Mort Garson - Mother Earth's Plantasia (Double LP Audiophile Edition-Black Vinyl)


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Sacred Bones recently found the original master tapes for Mother Earth’s Plantasia,recorded by Mort Garson in 1976, and thought to be lost for more than 40 years. Although Mort had kept and stored a large amount of his analog tapes over the years, they were often in large unorganized batches. This was unsurprising, as his prolific output and work schedule over the years didn't leave a lot of free time to manage a large tape archive. While initial versions of our reissue of the album were taken from a carefully transferred mint copy of the original vinyl pressing, we were fortunate to finally discover the original master tapes while going through a surprise box of Mort Garson tapes that turned up much later than the first archive we had access to. An unremarkable mislabeled tape in an unmarked box turned out to contain the stereo master recordings of Mother Earth's Plantasia. All forthcoming versions of the record will be pressed from a new, pristine remaster of these original tapes.

  • 1 Plantasia
  • 2 Symphony for a Spider Plant
  • 3 Baby's Tears Blues
  • 4 Ode to An African Violet
  • 5 Concerto for Philodendron and Pothos
  • 6 Rhapsody in Green
  • 7 Swingin' Spathiphyllums
  • 8 You Don't Have to Walk a Begonia
  • 9 A Mellow Mood for Maidenhair
  • 10 Music to Soothe the Savage Snake Plant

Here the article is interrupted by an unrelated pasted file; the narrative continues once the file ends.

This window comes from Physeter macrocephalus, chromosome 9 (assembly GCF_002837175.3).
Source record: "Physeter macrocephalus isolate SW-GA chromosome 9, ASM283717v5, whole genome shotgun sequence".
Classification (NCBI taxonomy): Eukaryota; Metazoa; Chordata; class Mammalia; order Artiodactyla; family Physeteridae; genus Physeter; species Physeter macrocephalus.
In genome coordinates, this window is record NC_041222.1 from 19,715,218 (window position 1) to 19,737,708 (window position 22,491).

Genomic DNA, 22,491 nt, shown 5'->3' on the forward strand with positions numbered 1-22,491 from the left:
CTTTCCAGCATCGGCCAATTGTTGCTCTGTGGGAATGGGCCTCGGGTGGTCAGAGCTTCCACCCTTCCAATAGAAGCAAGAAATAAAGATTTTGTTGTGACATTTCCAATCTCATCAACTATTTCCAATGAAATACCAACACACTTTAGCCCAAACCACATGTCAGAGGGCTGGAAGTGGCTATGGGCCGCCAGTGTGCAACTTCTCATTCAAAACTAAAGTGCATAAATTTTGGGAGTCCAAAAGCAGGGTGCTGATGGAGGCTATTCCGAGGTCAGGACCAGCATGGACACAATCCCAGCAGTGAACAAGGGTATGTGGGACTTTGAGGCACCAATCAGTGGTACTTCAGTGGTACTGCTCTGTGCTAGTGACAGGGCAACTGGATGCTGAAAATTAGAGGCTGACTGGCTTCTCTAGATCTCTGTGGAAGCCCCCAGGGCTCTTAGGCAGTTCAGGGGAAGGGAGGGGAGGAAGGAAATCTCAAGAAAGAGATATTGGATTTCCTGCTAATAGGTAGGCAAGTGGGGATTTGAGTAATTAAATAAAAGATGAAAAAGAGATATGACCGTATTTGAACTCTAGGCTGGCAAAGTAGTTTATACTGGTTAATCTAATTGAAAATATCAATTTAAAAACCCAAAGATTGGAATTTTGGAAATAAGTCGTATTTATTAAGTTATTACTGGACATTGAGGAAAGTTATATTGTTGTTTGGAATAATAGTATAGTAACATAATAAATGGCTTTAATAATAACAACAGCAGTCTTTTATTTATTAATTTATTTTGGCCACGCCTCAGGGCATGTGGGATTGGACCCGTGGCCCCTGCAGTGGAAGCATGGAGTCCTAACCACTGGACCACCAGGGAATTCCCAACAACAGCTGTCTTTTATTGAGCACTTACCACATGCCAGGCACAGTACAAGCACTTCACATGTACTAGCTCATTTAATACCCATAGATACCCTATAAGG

If you purchased a snake plant, asparagus fern, peace lily, or what have you from Mother Earth on Melrose Avenue in Los Angeles (or bought a Simmons mattress from Sears) in 1976, you also took home Plantasia, an album recorded especially for plants. Subtitled "warm earth music for plants... and the people that love them," it was full of bucolic, charming, stoner-friendly, decidedly unscientific tunes enacted on the new-fangled device called the Moog. Before Brian Eno did it, Mort Garson was making discreet music. Julliard-educated and active as a session player in the post-war era, Garson wrote lounge hits, scored the 1969 moon-landing and plush arrangements for Doris Day, and garlanded weeping countrypolitan strings around Glen Campbell's "By the Time I Get to Phoenix." But as his daughter Day Darmet recalls: "When my dad found the synthesizer, he realized he didn't want to do pop music anymore." Garson encountered Robert Moog and his new device at the Audio Engineering Society's West Coast convention in 1967 and immediately began tinkering with the device. "My mom had a lot of plants," Darmet says. "She didn't believe in organized religion, she believed the earth was the best thing in the whole world. Whatever created us was incredible." And she also knew when her husband had a good song. Novel as it might seem, Plantasia is simply full of good tunes. This release marks the first official re-issue of the long sought-a er cult classic. Hearing Plantasia in the 21st century, it seems less an ode to our photosynthesizing friends by Garson and more an homage to his wife, the one with the green thumb that made everything flower around him."My dad would be totally pleased to know that people are really interested in this music that had no popularity at the time," Darmet says of Plantasia's new renaissance. "He would be fascinated by the fact that people are finally understanding and appreciating this part of his musical career that he got no admiration for back then." Garson seems to be everywhere again, even if he's not really noticed, just like a houseplant.